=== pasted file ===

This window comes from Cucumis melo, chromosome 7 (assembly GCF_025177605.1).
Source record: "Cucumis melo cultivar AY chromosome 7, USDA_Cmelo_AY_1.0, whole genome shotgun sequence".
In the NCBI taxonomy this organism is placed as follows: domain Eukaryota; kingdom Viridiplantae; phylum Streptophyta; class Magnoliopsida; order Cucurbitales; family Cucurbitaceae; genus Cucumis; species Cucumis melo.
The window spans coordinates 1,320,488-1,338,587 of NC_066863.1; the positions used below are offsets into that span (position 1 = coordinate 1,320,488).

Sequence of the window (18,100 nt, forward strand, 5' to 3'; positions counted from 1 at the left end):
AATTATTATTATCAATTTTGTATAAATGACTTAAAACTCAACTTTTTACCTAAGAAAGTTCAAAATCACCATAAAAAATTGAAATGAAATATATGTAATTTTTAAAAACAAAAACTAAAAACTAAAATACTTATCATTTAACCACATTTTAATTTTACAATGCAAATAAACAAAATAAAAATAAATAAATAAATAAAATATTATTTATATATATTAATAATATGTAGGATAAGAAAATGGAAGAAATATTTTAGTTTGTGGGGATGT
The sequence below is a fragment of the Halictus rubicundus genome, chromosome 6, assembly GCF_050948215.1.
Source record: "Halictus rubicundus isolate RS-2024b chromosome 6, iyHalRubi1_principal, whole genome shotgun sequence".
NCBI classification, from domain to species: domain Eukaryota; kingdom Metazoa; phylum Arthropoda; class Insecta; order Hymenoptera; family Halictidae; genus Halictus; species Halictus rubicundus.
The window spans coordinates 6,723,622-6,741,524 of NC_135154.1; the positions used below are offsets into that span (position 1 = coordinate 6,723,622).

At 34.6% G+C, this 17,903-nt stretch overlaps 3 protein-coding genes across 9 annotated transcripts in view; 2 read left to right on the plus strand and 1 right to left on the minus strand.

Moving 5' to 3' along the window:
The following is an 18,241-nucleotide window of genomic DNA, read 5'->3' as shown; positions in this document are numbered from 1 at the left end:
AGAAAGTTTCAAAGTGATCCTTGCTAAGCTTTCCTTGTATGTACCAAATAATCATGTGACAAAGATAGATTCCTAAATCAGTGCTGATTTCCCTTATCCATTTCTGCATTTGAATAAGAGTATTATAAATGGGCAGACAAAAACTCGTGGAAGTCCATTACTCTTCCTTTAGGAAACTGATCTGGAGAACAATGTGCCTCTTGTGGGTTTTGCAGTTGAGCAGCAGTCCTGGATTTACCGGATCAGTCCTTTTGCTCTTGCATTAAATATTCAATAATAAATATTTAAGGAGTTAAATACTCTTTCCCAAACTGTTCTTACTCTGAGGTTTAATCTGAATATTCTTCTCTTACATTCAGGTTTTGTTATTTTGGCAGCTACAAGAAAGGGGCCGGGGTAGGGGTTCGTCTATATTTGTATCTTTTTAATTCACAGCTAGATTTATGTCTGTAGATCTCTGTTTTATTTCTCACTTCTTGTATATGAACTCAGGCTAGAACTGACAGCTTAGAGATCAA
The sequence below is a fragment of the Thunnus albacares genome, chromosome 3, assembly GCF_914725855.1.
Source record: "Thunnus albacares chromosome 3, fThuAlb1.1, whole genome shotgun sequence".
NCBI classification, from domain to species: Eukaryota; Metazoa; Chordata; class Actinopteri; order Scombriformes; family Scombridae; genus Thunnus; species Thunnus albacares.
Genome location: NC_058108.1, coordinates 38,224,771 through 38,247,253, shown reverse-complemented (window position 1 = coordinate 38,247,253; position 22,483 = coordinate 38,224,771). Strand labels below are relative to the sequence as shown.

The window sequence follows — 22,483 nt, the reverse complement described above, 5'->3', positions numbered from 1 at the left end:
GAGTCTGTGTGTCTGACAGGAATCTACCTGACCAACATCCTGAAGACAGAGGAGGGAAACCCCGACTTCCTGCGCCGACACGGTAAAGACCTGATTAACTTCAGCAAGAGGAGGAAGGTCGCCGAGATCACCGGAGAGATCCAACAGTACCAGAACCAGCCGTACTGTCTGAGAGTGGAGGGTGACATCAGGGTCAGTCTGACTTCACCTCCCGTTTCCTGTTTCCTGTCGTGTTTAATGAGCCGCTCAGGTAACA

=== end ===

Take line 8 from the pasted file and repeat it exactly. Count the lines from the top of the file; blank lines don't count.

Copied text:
Source record: "Halictus rubicundus isolate RS-2024b chromosome 6, iyHalRubi1_principal, whole genome shotgun sequence".